Don Rumsfeld knows the importance of managing by the numbers, and they're doubly important when it comes to Internet companies/sites:
"In late October 2003, when I was in Baghdad watching the launch of the so-called Ramadan Offensive -- five simultaneous suicide bombings, beginning with one at the headquarters of the Red Cross, the fiery aftermath of which I witnessed -- then Secretary of Defense Rumsfeld was in Washington still denying that an insurgency was underway in Iraq. He was also drafting one of his famous "snowflakes," those late-night memoranda which he used to rain down on his terrorized Pentagon employees.
This particular snowflake, dated October 16, 2003 and entitled "Global War on Terrorism," reads almost poignantly now, as the Defense Secretary gropes to define the war that it has become his lot to fight: "Today we lack metrics to know if we are winning or losing the global war on terror," he wrote. "Are we capturing, killing or deterring and dissuading more terrorists every day than the madrassas and the radical clerics are recruiting, training and deploying against us?""
A good place to start in terms of web analytics are these two measures (in either case you can/should go more granular and get more creative, but at a high level, success boils down to these):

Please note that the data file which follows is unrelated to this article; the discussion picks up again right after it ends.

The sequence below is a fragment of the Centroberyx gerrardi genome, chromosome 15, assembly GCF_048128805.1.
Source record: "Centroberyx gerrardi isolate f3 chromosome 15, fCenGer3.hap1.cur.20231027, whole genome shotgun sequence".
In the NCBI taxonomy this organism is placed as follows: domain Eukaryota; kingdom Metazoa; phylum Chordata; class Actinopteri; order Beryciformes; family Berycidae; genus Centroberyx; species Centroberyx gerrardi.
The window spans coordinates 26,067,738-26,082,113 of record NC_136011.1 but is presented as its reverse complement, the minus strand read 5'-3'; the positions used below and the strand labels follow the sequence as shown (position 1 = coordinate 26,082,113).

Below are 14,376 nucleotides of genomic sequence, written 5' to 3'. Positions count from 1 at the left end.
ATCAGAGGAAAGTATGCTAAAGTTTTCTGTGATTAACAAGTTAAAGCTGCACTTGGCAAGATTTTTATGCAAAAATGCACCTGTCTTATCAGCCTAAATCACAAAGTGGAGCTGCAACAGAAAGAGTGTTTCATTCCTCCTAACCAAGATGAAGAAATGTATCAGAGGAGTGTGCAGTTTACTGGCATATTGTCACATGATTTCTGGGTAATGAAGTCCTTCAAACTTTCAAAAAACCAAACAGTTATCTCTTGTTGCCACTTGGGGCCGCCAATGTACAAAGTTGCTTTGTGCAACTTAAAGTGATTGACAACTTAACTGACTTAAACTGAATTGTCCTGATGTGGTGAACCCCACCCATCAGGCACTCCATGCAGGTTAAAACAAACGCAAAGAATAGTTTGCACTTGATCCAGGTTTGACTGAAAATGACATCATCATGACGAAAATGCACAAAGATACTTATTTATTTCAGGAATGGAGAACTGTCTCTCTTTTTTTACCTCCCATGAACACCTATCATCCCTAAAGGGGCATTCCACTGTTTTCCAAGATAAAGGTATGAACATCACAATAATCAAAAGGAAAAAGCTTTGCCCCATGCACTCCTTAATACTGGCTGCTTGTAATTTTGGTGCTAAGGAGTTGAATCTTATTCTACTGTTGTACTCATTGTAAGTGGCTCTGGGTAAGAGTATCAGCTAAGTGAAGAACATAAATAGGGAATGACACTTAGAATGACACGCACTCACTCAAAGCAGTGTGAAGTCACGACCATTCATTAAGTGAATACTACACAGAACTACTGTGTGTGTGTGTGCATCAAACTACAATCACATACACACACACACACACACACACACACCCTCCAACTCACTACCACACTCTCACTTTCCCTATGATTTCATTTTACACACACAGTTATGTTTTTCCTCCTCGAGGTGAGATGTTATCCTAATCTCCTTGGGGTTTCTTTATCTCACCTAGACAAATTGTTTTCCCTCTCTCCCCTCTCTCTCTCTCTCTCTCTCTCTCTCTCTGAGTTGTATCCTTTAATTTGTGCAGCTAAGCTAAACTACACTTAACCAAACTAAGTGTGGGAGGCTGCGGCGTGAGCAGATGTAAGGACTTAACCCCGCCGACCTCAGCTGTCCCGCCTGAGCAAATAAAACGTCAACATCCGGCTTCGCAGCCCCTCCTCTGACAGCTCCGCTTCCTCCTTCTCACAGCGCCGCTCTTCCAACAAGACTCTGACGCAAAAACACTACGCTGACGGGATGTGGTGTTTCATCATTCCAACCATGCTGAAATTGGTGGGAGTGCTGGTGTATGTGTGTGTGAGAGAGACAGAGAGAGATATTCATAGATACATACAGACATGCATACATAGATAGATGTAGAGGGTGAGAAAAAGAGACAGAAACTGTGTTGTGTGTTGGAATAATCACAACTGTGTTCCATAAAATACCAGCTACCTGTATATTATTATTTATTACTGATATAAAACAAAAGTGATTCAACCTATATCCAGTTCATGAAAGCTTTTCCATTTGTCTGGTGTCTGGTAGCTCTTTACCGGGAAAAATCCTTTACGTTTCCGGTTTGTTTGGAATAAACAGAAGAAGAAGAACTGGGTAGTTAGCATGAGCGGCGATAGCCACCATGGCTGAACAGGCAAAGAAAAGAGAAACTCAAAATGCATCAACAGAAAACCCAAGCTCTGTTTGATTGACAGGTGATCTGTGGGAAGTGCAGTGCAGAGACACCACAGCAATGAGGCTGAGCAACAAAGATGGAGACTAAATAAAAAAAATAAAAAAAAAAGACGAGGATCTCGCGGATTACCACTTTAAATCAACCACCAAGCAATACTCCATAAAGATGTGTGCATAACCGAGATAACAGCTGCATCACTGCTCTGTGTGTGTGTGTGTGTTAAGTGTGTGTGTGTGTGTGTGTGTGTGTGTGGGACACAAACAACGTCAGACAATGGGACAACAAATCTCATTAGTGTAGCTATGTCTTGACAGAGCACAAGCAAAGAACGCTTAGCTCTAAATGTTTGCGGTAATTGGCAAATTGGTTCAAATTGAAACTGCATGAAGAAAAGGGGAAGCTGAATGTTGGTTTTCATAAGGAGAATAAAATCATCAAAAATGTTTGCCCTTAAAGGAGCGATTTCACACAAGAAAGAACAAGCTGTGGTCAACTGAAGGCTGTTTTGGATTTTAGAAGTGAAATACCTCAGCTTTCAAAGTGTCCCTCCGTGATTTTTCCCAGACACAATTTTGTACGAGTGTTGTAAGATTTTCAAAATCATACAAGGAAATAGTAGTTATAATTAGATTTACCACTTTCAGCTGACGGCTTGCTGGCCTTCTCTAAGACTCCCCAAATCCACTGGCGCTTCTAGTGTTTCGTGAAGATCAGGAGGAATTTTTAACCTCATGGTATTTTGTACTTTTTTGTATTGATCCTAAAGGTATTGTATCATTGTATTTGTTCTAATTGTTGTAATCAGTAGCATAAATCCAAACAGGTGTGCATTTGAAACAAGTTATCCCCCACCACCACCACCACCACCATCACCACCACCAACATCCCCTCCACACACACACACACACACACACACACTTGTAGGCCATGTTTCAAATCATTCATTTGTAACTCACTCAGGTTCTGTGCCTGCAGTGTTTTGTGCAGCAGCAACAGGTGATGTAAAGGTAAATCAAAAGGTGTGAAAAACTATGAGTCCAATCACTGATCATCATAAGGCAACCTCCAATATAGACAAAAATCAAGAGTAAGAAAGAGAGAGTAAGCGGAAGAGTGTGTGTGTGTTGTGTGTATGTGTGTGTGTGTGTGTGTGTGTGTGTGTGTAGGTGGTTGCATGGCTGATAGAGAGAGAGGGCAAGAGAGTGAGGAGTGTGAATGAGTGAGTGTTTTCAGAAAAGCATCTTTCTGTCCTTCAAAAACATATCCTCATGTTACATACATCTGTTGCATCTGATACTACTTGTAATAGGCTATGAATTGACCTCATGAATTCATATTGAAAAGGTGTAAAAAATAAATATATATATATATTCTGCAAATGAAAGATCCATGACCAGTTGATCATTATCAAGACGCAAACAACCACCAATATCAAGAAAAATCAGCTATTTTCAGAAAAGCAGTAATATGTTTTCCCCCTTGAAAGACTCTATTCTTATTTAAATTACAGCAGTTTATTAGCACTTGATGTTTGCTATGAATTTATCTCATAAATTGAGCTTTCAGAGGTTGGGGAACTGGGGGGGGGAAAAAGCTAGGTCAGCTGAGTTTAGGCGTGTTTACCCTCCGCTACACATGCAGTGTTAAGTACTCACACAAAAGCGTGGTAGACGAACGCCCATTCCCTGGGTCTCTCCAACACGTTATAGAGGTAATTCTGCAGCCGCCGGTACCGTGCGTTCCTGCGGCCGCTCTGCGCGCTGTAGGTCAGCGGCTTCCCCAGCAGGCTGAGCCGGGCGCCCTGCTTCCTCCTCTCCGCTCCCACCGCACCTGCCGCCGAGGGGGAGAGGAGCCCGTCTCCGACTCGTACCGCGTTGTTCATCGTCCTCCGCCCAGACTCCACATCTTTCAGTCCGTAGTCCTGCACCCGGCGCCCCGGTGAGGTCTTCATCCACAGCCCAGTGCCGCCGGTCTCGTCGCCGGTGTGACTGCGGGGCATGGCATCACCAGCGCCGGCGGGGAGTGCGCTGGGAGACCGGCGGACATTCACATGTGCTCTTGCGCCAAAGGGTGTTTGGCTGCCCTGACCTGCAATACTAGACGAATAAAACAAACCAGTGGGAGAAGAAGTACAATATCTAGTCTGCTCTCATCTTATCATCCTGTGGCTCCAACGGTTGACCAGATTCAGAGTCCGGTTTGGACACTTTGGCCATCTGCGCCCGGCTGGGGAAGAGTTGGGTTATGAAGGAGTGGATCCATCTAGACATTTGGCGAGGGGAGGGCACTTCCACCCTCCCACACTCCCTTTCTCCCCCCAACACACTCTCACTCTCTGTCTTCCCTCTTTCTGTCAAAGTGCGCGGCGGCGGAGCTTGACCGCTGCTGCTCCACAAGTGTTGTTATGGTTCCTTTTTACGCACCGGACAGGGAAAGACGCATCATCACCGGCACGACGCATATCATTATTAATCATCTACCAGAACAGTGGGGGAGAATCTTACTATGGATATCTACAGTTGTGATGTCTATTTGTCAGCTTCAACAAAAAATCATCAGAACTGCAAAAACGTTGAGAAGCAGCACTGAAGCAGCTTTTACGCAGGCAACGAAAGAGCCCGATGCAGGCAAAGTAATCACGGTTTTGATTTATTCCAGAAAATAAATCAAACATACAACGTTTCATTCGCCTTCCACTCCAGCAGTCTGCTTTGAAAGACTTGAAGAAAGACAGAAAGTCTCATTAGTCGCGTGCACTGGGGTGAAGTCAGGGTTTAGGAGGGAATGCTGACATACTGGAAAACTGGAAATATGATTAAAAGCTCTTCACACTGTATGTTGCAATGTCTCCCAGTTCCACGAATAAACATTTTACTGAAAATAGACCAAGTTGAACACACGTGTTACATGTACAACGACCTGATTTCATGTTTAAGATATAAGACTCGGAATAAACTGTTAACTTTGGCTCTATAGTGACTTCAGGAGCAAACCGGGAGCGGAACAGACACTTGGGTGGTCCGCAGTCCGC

1. Inbound flow of new users (growth in, where they come from, etc.).
2. How active/how many times they return/how many actions taken (on average, in a specific cohort, over time, etc.)
Sometimes, and happily, the work that you do leads to improvements in both sets of numbers - often though, some work items generally bring in new users, and other items keep them sticking around. It's easy to make your business successful - you just have to do both. When allocating scarce resources, it often makes sense to focus on one side of things for a short while and then switch over and focus on the other for a short while (and repeat). That's it, a recipe for success. (Un)Fortunately, building a successful business on the Internet presents a more tractable problem than, say, getting involved in a land war in Asia ;)